throat of rocks with a bucket he had made himself. Inwardly a
groan mounted and was silenced. He had much earlier learned to
control many bodily functions. He was a soldier, bred for rigors,
but his mind held onto a longing and a hatred he could neither
dislodge nor forget. And here was a bluecoat pissing on good southern
soil. The hackles rose again with their decided edges and he wondered
what the enemys day would bring. He would surmise while
at rest. He would watch, he would signal back any information
that came to him visually, and he would bide his time. Time being
the only thing he had plenty of.
the same moment of Plunkers recollection, atop a nearby
hill, in the announced meshing of fateful lives, Nancy Petticot
of Nanticoke, Virginia had planned her day. She had risen from
an irregular sleep also filled with dreams. Nancy was a listener,
it was easily said. When she spun about and swept a dangling spider
out the window, she might well have heard it descending on that
silvery thread. Chickens spoke early to her, guinea hens roosted
in the trees chattered like backyard gossips and could have been
telling her of their night, and the one last piglet made its own
noisy contribution. At seventeen she was the lady of the house,
her mother Anstrice dead from a runaway wagon only six months
past, her father Desmond off three years now with the Army of
the South; and not a word from him in more than a year. Her three
younger brothers lived by her hand and off her wits. Threats to
their existence had bounced around them for a few years, but she
held the reins firmly.
was a dark-haired beauty of a girl, with deep eyes of an unknown
color as if caught up in the rotation of emotions. Perhaps she
oscillated, but she never flagged in her push. She wore a complexion
worthy of any good habit, and was graced with a startling carriage.
Like temptresses her lashes floated, full of messages, full of
promise, and yet she appeared ragged with a kind of despair few
might notice while she was about her work. Men had noticed her
at least three years earlier, and that included most of the soldiers
that had passed by their rough house, passing on to their savage
destinies, and taking some of the chickens and all but the last
character floated about that house of hers. Three of its walls
were made of logs. The fourth wall was constructed of old barn
boards that Desmond had reclaimed from a barn that had burned
at the end of the valley. She remembered the day he had come home
all sweated up, the wagon piled high with wide boards. Two days
later, hammer and saw irrepressible, the house was completed.
Now, cozy inside its walls, old coffee talked to her almost as
loud as the guinea hens. The smoldering late fire, holding its
breath in the fireplace, showed the comfort of many embers gone
gray and white. Shadows in the house were subtle and cool and
the bare breath of a breeze rustled the flour-sack curtains at
the end of the room. The faint rustling of fabric gave the room
a sense of depth and the cool quality of a tossed mantle. Wide
boards of the floor were rugged but noiseless spans, and did not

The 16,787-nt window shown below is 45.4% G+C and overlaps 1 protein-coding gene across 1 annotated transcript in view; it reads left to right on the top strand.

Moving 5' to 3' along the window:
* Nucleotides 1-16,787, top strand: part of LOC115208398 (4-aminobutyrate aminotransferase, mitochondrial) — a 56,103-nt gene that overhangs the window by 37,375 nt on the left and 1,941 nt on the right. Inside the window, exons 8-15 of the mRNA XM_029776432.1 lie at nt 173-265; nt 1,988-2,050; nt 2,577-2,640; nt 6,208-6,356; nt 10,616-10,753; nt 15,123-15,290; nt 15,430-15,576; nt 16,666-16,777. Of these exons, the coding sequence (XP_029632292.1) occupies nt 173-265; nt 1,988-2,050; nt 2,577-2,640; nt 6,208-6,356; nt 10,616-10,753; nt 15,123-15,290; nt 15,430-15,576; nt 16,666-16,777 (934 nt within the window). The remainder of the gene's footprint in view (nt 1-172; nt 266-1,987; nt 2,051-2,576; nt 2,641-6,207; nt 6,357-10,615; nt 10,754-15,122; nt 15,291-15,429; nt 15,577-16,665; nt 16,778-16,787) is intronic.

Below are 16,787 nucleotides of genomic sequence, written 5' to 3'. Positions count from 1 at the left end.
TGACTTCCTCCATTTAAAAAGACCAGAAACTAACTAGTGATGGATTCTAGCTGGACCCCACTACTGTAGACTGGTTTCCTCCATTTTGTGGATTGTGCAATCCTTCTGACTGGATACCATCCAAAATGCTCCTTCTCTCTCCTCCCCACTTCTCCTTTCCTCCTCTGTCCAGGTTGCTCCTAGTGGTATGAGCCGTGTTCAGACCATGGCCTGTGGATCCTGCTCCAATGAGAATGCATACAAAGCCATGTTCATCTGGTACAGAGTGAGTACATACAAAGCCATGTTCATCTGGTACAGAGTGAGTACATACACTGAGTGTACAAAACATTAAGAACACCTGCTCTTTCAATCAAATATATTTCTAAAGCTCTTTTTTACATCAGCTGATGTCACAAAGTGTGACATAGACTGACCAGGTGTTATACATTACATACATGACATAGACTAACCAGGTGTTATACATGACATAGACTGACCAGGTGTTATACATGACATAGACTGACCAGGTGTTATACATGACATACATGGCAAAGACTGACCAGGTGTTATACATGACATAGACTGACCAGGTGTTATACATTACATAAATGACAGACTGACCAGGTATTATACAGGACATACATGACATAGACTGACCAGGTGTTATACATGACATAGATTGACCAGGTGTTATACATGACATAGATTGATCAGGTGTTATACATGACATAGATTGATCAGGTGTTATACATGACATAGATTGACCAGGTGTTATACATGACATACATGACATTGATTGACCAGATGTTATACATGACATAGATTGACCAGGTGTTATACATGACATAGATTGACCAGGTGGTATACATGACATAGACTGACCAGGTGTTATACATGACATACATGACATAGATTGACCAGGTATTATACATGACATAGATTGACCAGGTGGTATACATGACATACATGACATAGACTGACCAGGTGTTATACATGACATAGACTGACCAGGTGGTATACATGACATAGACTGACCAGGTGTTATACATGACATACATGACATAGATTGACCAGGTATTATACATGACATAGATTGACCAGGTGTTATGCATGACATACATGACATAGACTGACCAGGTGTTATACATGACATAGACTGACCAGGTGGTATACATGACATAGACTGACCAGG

echo an ounce of her weight on them. She thought an army could
walk on them and not give that army away. And she harbored no
thoughts of ghosts or specters.
the darkness not yet fully letting go she yelled down the hallway
to Daniel, the young voice fading with her short measure at authority.
hitched up to the day, Danl. Today we will picnic under
the high trees and watch the war. We can count cannon volley or
count horses, whatever. You can have your choice today.
She paused, took a breath, measured the oncoming dawn still at
a distance down the Chawkenauga Valley, saw gray holding back
in all the corners. Remnant mule smells, tired barn and old leather
odors and the dust of chickens crept through the house. A stale
pickle in some corner of the house gave evidence of itself. Today
will be a solemn day. Shake the others from dreams.
14, blond, just beginning to broaden at his shoulders and through
his chest, a bit surprised at the morning call, leaped from bed,
tore off his night shirt, pulled the covers off Micah and Judah
clustered like the last two bananas in the bunch. He admired their
blond heads, and the sleep rolling out of their blue eyes suddenly
wide. He knew where they had been in their run at sleep. It was
not the war that would excite them this day; it was the game they
hoped to see.
rather than death had visited their dreams. A week earlier, down
on the valley floor, they had watched a slim Yankee soldier drive
the ball high over the head of a far fielder. They had whooped
it up even for the Yankee running the square circle of the bases.
That night they had spoken deep into the darkness about the games
exploits, wondered what the strikers name was, where he
came from before the war grabbed him in its lethal grasp. Micah
had dubbed him Hammer.
the name dropper sat up and rubbed his eyes. Think theyll
play today, Danl? No game yesterday. Think Pa plays it wherever
he is? How could he do that? He shrugged his shoulders and
shook his head. He never did see a game that I know of.
What kind of a striker could he be, never swung a bat afore?
From his dropped head, almost talking into his own lap, he said,
Think Pas awright, Danl? Think hes coming
leveled a finger at him. You ask more questions than a suitor,